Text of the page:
How to evaluate the following integral $$\int_0^\infty\frac{dl}{(r^2+l^2)^{\large\frac32}}$$

The solution is supposed to look like this, unfortunately I can't derive it. $$ \left[\frac{l}{r^2\sqrt{r^2+l^2}}\right]_{l=0}^\infty $$


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  • $\begingroup$ Wolphram Alpha premium account -> input integral -> step by step solution. This is not a physics problem. $\endgroup$ – M.Herzkamp Jul 28 '14 at 11:39
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    $\begingroup$ Please use $\LaTeX$ for all formulas. The "formula" in the image is just unreadable. $\endgroup$ – Ruslan Jul 28 '14 at 11:57
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    $\begingroup$ Did you try substitution? E.g. $y = l^2+r^2$? $\endgroup$ – flawr Jul 28 '14 at 12:02
  • $\begingroup$ Since $ l$ is the variable of integration, substitute $l = r\tan \theta$. $\endgroup$ – Namaste Jul 28 '14 at 12:04
  • $\begingroup$ If you know the solution to the indeterminate integral, then differentiate and see what happens. $\endgroup$ – Arthur Jul 28 '14 at 12:14

Let $l=r\tan{u}$, then $dl=r\sec^2{u} \ du$. The integral becomes $$\frac{1}{r^2}\int^{\pi/2}_0\frac{\sec^2{u}}{\sec^3{u}}du=\frac{1}{r^2}$$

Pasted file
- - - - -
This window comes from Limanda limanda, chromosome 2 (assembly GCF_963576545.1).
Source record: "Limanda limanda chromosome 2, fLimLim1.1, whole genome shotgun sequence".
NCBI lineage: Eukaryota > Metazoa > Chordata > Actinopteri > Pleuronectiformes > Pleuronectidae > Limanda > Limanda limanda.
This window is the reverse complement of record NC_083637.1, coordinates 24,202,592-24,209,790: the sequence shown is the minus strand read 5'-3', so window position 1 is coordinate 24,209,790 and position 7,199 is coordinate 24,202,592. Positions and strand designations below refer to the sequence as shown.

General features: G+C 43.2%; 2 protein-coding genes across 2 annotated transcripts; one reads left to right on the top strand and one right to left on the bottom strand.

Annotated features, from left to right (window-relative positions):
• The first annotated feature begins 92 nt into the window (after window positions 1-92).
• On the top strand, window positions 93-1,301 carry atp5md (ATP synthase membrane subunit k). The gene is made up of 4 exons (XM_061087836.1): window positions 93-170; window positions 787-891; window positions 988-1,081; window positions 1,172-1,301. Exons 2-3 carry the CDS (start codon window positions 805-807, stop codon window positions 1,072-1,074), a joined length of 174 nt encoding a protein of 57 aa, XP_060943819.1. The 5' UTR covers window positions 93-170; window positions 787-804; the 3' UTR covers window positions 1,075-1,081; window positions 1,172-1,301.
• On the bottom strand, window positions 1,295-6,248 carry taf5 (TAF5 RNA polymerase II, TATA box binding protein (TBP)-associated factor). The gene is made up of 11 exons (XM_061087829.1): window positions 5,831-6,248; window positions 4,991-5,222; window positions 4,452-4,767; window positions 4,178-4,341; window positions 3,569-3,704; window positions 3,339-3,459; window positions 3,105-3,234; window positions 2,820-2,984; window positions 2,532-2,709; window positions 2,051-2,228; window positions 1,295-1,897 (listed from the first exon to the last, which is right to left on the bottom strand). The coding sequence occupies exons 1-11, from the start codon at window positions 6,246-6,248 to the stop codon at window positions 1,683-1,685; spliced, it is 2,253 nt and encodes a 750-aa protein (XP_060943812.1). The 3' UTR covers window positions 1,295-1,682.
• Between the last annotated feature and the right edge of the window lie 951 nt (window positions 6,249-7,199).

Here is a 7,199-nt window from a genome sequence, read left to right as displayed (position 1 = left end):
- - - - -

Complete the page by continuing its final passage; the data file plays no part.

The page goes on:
All integrals of the form $\displaystyle\int_0^\infty\frac{x^{k-1}}{(x^n+a^n)^m}dx$ can be expressed in terms of trigonometric functions

as follows: first, let $x=at$, then $u=\dfrac1{t^n+1}$. Now recognize the expression of the beta function in

the new integral, and finally use Euler's reflection formula for the $\Gamma$ function in order to arrive at

the desired result.


$$ \int\frac{dl}{\left(r^2+l^2\right)^{3/2}} = -\frac{1}{r}\frac{d}{dr}\int\frac{1}{\left(r^2+l^2\right)^{1/2}}dl $$ change of variables $v=l/r$ we find

$$ -\frac{1}{r}\frac{d}{dr}\frac{1}{r}\int^{\infty}_{0}\frac{1}{\left(1+v^2\right)^{1/2}}rdv = -\frac{1}{r}\frac{d}{dr}\left[\sinh^{-1}v\right]^{\infty}_{0} $$ $$ -\frac{1}{r}\frac{d}{dr}\left[\sinh^{-1}v\right]^{\infty}_{0} = -\frac{1}{r}\left[\frac{1}{\sqrt{1+v^2}}\frac{dv}{dr}\right]^{\infty}_{0} = -\frac{1}{r}\left[\frac{1}{\sqrt{1+\left(\frac{l}{r}\right)^2}}\left(\frac{-l}{r^2}\right)\right]^{\infty}_{0} $$ which leads to your result.


$$I=\int_0^\infty \frac{dx}{(x^2+r^2)^{3/2}}$$ Let $xr=\tan u$. Therefore $dx=\frac1r\sec^2u\ du$: $$I=\frac1r\int_0^{\pi/2}\frac{\sec^2u\ du}{(r^2\tan^2u+r^2)^{3/2}}$$ $$I=\frac1{r^2}\int_0^{\pi/2}\frac{\sec^2u\ du}{(\tan^2u+1)^{3/2}}$$ $$I=\frac1{r^2}\int_0^{\pi/2}\frac{\sec^2u\ du}{(\sec^2u)^{3/2}}$$ $$I=\frac1{r^2}\int_0^{\pi/2}\frac{\sec^2u\ du}{\sec^3u}$$ $$I=\frac1{r^2}\int_0^{\pi/2}\frac{du}{\sec u}$$ $$I=\frac1{r^2}\int_0^{\pi/2}\cos u\ du$$ $$I=\frac1{r^2}$$


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